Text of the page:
To me, broken windows are unacceptable.
Where’s the lead on that rez? Where are not only the chief and the members of the council, but where are all the leaders-department heads, social service people, senior positions and those who call themselves elders? Real leaders (not politicians) stand up for obvious problems. Yet just a few blocks away from this disaster area was a modern, fancy administration office. It was a contrast that I will never forget. It still pisses me off.
I was there to deliver the keynote address on the achievements of the Osoyus Indian Band. When I travel for reasons like this, and if time allows, I always ask someone to drive me to see two things: first, their band or tribal headquarters and other community buildings; and second, their housing and playgrounds where children play. I have been on the poorest reserves as well as those who have huge economic growth and am making millions of dollars, so I want to make it clear that I am not looking for fantasy and luxury. What I’m looking for is native to ownership. Do the people there see what they have? Do they respect and keep clean what they have?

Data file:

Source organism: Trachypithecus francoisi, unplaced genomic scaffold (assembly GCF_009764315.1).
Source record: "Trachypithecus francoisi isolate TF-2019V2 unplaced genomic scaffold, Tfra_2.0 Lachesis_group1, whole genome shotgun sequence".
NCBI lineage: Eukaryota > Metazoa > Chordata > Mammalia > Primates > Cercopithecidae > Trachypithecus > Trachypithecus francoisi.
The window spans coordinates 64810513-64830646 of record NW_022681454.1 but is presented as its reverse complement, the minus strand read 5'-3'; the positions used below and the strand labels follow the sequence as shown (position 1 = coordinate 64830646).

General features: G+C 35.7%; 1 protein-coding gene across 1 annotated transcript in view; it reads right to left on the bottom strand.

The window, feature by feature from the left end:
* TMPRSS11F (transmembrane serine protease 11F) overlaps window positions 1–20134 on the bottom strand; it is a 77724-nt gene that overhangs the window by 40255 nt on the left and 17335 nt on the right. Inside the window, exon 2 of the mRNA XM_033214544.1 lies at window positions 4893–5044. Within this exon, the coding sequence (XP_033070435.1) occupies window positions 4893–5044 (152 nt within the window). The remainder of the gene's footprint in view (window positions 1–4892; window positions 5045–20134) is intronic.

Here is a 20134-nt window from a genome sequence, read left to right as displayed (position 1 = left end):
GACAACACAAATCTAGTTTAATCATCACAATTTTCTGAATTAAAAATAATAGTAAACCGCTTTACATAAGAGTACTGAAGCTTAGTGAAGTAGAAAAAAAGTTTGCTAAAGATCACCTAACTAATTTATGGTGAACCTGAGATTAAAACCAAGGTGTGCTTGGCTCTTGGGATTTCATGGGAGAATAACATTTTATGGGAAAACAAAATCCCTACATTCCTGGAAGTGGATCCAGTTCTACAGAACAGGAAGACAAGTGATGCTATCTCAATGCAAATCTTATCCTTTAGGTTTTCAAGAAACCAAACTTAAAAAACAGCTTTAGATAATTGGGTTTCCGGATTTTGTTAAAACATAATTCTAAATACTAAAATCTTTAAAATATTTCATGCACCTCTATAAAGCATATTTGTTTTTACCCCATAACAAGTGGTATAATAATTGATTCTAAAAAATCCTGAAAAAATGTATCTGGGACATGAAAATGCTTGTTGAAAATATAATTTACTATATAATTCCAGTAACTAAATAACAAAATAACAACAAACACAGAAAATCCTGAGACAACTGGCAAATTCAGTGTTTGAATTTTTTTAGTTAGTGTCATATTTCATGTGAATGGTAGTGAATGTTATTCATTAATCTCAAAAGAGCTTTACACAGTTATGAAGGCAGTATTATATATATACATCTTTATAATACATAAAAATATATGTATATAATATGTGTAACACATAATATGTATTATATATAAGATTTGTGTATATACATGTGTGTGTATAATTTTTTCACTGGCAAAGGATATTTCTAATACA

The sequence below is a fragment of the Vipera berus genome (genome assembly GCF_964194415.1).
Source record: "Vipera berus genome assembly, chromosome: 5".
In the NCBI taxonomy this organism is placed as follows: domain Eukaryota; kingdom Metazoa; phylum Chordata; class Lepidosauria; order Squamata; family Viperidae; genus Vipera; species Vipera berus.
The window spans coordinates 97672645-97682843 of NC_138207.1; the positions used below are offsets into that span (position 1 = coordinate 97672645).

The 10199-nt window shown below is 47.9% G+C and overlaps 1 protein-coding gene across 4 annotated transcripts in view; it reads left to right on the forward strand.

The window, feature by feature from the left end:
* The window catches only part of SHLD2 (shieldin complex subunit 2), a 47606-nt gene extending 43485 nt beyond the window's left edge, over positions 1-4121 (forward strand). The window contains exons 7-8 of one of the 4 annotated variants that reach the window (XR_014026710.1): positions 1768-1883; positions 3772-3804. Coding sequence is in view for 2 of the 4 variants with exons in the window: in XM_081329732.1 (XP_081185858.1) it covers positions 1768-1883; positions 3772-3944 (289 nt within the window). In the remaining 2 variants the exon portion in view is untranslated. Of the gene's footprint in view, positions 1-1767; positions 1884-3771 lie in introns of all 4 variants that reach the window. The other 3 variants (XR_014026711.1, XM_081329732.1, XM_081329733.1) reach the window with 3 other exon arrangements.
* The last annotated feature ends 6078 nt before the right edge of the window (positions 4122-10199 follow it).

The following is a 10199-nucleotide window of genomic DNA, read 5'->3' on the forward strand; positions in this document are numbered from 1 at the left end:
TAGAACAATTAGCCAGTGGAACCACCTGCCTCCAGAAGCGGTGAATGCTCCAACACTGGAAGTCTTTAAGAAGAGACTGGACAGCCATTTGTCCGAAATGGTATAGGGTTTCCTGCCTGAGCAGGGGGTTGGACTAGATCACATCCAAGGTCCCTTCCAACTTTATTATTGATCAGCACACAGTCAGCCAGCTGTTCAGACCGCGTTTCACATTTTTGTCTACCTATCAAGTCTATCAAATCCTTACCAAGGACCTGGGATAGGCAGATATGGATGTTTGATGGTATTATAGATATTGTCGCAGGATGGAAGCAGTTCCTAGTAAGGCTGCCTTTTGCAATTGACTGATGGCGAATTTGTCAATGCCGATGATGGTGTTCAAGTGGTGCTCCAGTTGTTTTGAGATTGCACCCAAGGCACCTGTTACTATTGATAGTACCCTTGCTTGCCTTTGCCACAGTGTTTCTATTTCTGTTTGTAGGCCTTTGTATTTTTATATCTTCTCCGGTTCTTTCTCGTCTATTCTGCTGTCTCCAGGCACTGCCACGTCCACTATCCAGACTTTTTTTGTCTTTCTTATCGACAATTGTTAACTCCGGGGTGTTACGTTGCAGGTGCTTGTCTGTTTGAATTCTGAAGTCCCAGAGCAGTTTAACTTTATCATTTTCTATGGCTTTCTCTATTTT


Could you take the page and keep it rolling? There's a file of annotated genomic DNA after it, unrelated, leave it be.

Most of the Rays natives were raised without much material wealth. Their home was a two-bedroom, very modest home of classic Indian Aires matches. Most people, especially the old-timers, really cared about how little they had. My mom still lives in the two-bedroom Razz House that was built in the 1960s. I’ve also noticed that the best looking yards are usually old-timers. Older people suffered at the hands of federal and provincial and state governments and had to work very hard to survive. He had to respect the house that sheltered him and allowed him to raise his family. As a chief, I rarely get requests from old people to fix a broken door or window.